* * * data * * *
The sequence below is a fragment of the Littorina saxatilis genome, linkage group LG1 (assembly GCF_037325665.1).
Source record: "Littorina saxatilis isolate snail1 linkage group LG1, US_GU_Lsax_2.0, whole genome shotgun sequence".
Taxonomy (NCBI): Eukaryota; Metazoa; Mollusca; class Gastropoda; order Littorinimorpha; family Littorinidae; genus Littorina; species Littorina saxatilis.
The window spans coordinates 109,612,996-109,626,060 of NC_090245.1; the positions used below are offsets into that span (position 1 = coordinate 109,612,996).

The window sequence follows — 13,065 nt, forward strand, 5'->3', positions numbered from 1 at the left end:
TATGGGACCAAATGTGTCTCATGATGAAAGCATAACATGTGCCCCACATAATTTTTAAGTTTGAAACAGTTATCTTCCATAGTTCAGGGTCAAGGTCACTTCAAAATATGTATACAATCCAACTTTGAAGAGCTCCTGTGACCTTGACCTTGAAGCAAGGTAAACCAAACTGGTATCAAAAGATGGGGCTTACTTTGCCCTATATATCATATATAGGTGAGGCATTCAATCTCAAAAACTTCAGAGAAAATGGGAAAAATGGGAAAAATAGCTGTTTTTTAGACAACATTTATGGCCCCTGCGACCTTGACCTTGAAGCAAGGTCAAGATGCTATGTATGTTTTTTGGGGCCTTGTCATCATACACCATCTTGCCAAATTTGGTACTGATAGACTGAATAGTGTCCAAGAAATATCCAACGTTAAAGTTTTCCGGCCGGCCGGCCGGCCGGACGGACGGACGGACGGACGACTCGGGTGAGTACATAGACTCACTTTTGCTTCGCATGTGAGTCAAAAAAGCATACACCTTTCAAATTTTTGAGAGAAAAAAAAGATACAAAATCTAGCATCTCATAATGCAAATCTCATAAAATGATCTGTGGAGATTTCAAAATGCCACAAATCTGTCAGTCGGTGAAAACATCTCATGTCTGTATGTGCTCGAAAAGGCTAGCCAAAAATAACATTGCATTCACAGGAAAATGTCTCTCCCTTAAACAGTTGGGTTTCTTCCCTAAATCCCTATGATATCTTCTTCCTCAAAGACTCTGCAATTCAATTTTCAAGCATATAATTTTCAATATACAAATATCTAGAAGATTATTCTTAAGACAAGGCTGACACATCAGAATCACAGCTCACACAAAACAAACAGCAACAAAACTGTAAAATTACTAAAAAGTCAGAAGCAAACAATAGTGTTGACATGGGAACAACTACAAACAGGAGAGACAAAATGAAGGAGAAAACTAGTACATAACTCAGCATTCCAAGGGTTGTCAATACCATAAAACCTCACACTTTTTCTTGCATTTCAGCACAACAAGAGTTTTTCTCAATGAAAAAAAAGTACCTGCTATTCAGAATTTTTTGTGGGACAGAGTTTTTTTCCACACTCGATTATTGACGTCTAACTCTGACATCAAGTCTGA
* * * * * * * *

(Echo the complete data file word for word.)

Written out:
The sequence below is a fragment of the Littorina saxatilis genome, linkage group LG1 (assembly GCF_037325665.1).
Source record: "Littorina saxatilis isolate snail1 linkage group LG1, US_GU_Lsax_2.0, whole genome shotgun sequence".
Taxonomy (NCBI): Eukaryota; Metazoa; Mollusca; class Gastropoda; order Littorinimorpha; family Littorinidae; genus Littorina; species Littorina saxatilis.
The window spans coordinates 109,612,996-109,626,060 of NC_090245.1; the positions used below are offsets into that span (position 1 = coordinate 109,612,996).

The window sequence follows — 13,065 nt, forward strand, 5'->3', positions numbered from 1 at the left end:
TATGGGACCAAATGTGTCTCATGATGAAAGCATAACATGTGCCCCACATAATTTTTAAGTTTGAAACAGTTATCTTCCATAGTTCAGGGTCAAGGTCACTTCAAAATATGTATACAATCCAACTTTGAAGAGCTCCTGTGACCTTGACCTTGAAGCAAGGTAAACCAAACTGGTATCAAAAGATGGGGCTTACTTTGCCCTATATATCATATATAGGTGAGGCATTCAATCTCAAAAACTTCAGAGAAAATGGGAAAAATGGGAAAAATAGCTGTTTTTTAGACAACATTTATGGCCCCTGCGACCTTGACCTTGAAGCAAGGTCAAGATGCTATGTATGTTTTTTGGGGCCTTGTCATCATACACCATCTTGCCAAATTTGGTACTGATAGACTGAATAGTGTCCAAGAAATATCCAACGTTAAAGTTTTCCGGCCGGCCGGCCGGCCGGACGGACGGACGGACGGACGACTCGGGTGAGTACATAGACTCACTTTTGCTTCGCATGTGAGTCAAAAAAGCATACACCTTTCAAATTTTTGAGAGAAAAAAAAGATACAAAATCTAGCATCTCATAATGCAAATCTCATAAAATGATCTGTGGAGATTTCAAAATGCCACAAATCTGTCAGTCGGTGAAAACATCTCATGTCTGTATGTGCTCGAAAAGGCTAGCCAAAAATAACATTGCATTCACAGGAAAATGTCTCTCCCTTAAACAGTTGGGTTTCTTCCCTAAATCCCTATGATATCTTCTTCCTCAAAGACTCTGCAATTCAATTTTCAAGCATATAATTTTCAATATACAAATATCTAGAAGATTATTCTTAAGACAAGGCTGACACATCAGAATCACAGCTCACACAAAACAAACAGCAACAAAACTGTAAAATTACTAAAAAGTCAGAAGCAAACAATAGTGTTGACATGGGAACAACTACAAACAGGAGAGACAAAATGAAGGAGAAAACTAGTACATAACTCAGCATTCCAAGGGTTGTCAATACCATAAAACCTCACACTTTTTCTTGCATTTCAGCACAACAAGAGTTTTTCTCAATGAAAAAAAAGTACCTGCTATTCAGAATTTTTTGTGGGACAGAGTTTTTTTCCACACTCGATTATTGACGTCTAACTCTGACATCAAGTCTGA